To deliver the insulin intact, the researchers are working on a triblock polymer system called NanoCaplets(TM) to trap insulin protectively and usher it safely through the body. The approach takes advantage of the natural deterioration of the caplet to later facilitate the release of the insulin into the bloodstream. Many time-released capsules on the market today are linked to polymers.
If insulin can stay biologically active when delivered this way, the system may be useful for delivering other drugs.
Bentley Pharmaceuticals of Exeter, N.H., is collaborating with UNH by providing funding and facilities. Early tests are encouraging, says Jennifer Durant, a research assistant professor of biochemistry and molecular biology, but several more years may be needed before the researchers know if their method will work.
"I think that we have moved beyond the 'proof of concept' stage and are looking at ways to optimize the system and tease apart the mechanistic pathway of delivery," says Durant. "This is an important step."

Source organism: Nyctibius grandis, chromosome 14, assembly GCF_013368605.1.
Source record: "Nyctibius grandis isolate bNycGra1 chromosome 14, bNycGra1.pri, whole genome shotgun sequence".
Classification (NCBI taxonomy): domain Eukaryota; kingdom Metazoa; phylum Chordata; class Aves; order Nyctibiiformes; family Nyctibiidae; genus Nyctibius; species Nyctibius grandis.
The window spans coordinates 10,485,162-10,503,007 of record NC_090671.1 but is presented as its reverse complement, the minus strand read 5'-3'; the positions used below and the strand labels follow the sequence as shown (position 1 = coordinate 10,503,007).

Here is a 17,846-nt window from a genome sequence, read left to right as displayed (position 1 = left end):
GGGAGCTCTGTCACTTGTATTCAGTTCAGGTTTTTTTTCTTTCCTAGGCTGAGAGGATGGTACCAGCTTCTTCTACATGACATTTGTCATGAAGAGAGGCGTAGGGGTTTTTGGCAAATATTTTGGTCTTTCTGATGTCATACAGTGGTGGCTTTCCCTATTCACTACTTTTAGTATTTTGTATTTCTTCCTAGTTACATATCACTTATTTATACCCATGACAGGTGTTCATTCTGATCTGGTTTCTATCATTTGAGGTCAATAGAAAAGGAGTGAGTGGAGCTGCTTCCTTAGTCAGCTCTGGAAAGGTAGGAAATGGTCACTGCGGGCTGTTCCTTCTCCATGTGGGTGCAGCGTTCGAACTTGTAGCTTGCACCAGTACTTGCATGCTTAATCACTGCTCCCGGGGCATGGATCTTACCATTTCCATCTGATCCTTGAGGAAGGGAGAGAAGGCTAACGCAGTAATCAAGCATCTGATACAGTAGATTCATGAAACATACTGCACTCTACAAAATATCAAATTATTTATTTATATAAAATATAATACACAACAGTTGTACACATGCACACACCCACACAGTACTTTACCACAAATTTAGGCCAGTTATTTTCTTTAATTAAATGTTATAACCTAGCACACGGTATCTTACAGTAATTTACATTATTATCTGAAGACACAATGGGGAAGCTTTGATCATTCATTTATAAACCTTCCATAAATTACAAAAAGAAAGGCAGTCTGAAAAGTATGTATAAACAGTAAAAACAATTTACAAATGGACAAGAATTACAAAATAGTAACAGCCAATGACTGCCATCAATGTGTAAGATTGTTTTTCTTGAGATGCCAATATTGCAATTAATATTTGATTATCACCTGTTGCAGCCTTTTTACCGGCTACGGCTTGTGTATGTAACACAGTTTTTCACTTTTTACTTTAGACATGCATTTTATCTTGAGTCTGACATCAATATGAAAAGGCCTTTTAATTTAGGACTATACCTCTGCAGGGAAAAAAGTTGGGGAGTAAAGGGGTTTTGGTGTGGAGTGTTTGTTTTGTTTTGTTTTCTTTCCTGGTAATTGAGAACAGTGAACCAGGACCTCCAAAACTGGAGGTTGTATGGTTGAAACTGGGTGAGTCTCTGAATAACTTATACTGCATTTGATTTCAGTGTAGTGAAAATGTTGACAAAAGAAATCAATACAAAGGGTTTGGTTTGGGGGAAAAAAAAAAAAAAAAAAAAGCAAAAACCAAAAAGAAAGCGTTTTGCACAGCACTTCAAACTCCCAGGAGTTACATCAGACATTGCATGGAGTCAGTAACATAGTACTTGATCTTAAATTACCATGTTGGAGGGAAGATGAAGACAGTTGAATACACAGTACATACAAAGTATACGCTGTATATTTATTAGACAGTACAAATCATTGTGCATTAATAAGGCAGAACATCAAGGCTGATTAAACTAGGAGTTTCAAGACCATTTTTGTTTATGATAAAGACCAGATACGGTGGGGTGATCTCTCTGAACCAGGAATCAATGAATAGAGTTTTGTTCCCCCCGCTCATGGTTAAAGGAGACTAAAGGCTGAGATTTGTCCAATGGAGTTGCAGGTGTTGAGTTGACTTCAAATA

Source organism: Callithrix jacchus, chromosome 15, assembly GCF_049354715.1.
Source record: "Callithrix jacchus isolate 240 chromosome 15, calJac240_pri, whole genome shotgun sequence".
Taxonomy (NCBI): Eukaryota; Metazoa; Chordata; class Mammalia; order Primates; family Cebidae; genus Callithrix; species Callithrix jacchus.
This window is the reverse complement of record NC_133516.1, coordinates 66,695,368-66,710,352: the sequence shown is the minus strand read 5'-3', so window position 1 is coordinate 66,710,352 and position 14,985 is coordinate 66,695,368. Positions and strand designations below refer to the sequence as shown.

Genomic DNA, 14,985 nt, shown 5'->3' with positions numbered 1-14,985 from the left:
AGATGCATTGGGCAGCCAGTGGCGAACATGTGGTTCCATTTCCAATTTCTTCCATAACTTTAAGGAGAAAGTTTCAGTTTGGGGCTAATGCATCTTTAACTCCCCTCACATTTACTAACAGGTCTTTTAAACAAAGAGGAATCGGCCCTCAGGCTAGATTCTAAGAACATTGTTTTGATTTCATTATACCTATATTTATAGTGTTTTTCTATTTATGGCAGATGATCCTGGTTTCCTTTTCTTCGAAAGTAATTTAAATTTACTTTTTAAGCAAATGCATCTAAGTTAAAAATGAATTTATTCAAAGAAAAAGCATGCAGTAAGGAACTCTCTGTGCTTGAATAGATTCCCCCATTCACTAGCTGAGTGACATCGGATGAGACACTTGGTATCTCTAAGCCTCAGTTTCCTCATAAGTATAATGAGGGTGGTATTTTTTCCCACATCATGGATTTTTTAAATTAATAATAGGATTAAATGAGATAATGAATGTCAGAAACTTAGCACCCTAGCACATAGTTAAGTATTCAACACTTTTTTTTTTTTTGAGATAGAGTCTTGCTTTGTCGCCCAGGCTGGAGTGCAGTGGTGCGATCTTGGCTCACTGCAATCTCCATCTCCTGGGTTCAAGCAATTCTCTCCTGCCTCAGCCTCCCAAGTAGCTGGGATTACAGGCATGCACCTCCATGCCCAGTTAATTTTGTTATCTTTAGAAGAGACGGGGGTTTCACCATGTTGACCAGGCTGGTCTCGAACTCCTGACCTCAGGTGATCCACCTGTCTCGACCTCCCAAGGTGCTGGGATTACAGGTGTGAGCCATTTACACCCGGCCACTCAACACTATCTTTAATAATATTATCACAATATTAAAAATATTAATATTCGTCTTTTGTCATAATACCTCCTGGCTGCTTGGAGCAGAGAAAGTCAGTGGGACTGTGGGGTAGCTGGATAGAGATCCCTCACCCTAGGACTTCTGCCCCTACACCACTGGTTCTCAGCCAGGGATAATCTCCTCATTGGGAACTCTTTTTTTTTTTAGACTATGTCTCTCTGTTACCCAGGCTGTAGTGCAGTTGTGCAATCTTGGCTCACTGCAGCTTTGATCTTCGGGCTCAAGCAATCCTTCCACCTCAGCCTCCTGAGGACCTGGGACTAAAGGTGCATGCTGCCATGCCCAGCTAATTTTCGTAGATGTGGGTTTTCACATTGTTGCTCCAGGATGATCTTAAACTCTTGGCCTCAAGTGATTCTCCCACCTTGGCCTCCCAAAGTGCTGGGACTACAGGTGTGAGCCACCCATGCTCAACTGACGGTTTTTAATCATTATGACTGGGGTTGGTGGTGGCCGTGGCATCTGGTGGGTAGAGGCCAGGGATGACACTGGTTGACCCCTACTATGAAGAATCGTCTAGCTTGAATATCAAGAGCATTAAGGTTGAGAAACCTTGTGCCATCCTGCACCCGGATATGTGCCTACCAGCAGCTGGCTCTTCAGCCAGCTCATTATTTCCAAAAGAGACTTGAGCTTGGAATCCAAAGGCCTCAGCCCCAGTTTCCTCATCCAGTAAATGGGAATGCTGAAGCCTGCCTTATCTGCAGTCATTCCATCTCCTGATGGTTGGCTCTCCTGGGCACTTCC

Darth Vader, Team Leader
People who go to work when they're sick can spread their germs to their colleagues. But that's not the only thing that's contagious in the workplace.
As Richard Saavedra's research shows, a bad mood, like a bad cold, can be infectious--particularly when you're in charge. The associate professor of organizational behavior cowrote a paper titled "The Contagious Leader," which argues that "the moods of leaders have important consequences in self-managing groups."
Saavedra oversaw an experiment that asked groups to assemble a tent. After manipulating the mood of leaders with gloomy or humorous video footage, researchers found that group members mirrored their leaders' moods.
And those moods had consequences for the task at hand: Group members made a greater effort for leaders in a bad mood, blaming the leader's negative response on lack of progress on their project. Conversely, leaders inspired greater coordination of the team with a positive mood, which served as an invitation to be agreeable, Saavedra says. Thus, he maintains, "It would be beneficial for leaders to learn how to regulate their experiences and displays of mood to subordinates to attain desired outcomes."